There were a king with a large jaw and a queen with a plain face, on the throne of England; there were a king with a large jaw and a queen with a fair face, on the throne of France. In both countries it was clearer than crystal to the lords of the State preserves of loaves and fishes, that things in general were settled for ever.

A Tale of Two Cities, by Charles Dickens

Notice what is set up here—binary opposition (best/worst, wisdom/foolishness, etc.), and that is carried through to the particularization— this best-worst time is the time where England and France (also binary opposites here) have these particular pairs of monarchs. And notice that ironic last line-- that things in general were settled for ever. So here's a motif (opposition) which resolves (for the moment) into unity—in both these cities, everyone knew nothing would ever change. (Of course, that sets up that they're going to change.)

Those are both what I'd call "social novels," concerned with the interaction of people within a group or society. Austen's society is very small (the village and its genteel residents), and Dickens's is very large (the two largest nations at the time), but both books are about interactions and dynamics. (Of course, both books also have major characters who have journeys to make, but the scope is wider.)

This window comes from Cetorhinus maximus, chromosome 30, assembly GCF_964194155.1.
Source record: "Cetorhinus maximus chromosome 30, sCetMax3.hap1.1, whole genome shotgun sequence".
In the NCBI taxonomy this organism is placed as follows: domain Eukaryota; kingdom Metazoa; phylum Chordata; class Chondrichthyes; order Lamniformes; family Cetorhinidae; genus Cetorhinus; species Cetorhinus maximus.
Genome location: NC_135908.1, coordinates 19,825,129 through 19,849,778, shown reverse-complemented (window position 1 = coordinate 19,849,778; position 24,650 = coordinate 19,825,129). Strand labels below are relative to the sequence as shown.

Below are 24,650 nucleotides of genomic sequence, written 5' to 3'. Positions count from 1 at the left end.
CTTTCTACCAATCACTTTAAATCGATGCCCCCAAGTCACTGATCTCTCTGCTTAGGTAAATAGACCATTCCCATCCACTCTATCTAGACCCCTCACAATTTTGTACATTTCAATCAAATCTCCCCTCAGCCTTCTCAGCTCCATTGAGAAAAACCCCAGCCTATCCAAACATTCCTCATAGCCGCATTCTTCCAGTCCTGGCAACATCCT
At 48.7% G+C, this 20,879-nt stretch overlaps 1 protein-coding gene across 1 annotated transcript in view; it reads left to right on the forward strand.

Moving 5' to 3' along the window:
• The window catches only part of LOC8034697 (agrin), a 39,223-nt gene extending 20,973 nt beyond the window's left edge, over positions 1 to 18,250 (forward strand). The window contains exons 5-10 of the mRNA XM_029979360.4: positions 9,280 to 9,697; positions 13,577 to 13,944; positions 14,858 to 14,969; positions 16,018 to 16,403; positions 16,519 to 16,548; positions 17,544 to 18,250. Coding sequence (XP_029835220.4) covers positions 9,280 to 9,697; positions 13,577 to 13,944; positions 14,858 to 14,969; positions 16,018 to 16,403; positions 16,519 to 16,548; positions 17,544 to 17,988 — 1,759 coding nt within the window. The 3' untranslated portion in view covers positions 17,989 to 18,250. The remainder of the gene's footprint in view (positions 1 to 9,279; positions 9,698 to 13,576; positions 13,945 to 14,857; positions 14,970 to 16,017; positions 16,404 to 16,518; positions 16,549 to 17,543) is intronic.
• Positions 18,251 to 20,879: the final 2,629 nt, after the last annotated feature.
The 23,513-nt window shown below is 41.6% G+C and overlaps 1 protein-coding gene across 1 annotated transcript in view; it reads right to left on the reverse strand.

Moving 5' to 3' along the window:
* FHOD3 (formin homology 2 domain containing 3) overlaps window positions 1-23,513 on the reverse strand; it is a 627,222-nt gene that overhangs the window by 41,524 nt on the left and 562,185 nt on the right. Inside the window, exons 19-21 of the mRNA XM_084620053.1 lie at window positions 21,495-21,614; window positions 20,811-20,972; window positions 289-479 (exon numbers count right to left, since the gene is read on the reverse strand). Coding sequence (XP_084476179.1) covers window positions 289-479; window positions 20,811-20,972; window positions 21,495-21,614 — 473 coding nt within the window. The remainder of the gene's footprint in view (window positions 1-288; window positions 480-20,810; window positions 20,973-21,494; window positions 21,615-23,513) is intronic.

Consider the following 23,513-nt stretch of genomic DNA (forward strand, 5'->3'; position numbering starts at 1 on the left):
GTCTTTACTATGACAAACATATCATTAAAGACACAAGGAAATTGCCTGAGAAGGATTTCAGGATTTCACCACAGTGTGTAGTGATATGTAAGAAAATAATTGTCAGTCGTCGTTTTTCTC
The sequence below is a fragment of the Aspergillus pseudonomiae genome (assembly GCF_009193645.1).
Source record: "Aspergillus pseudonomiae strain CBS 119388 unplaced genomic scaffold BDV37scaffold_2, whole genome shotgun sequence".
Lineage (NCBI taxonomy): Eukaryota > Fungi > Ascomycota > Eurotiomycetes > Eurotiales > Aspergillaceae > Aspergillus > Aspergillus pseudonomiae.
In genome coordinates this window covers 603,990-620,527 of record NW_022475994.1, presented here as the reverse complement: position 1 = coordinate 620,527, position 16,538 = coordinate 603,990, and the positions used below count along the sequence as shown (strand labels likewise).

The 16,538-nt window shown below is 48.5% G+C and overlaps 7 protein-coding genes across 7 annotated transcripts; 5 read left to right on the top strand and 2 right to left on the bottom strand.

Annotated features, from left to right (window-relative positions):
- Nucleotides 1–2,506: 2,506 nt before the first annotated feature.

"Social novels," I note, are for more likely to open with setting or idea/philosophy. In contrast, the "personal novel," like the Octavia Butler one, focuses more tightly on the journey of one or two characters. In a personal novel, you'll generally find a tighter "deep third" point of view, and the opening will preview that by starting inside the character's experience.

So if you aren't sure how to start your book, consider—is it a social novel or a personal novel? That might give you some direction for the opening.


Whirlochre said...

It's tempting to dish up the first paragraph with a ladle, forgetting most readers will only have a soup spoon.

Edittorrent said...

That's a good way to put it! The reader doesn't need everything, but just enough info and intrigue to keep on reading.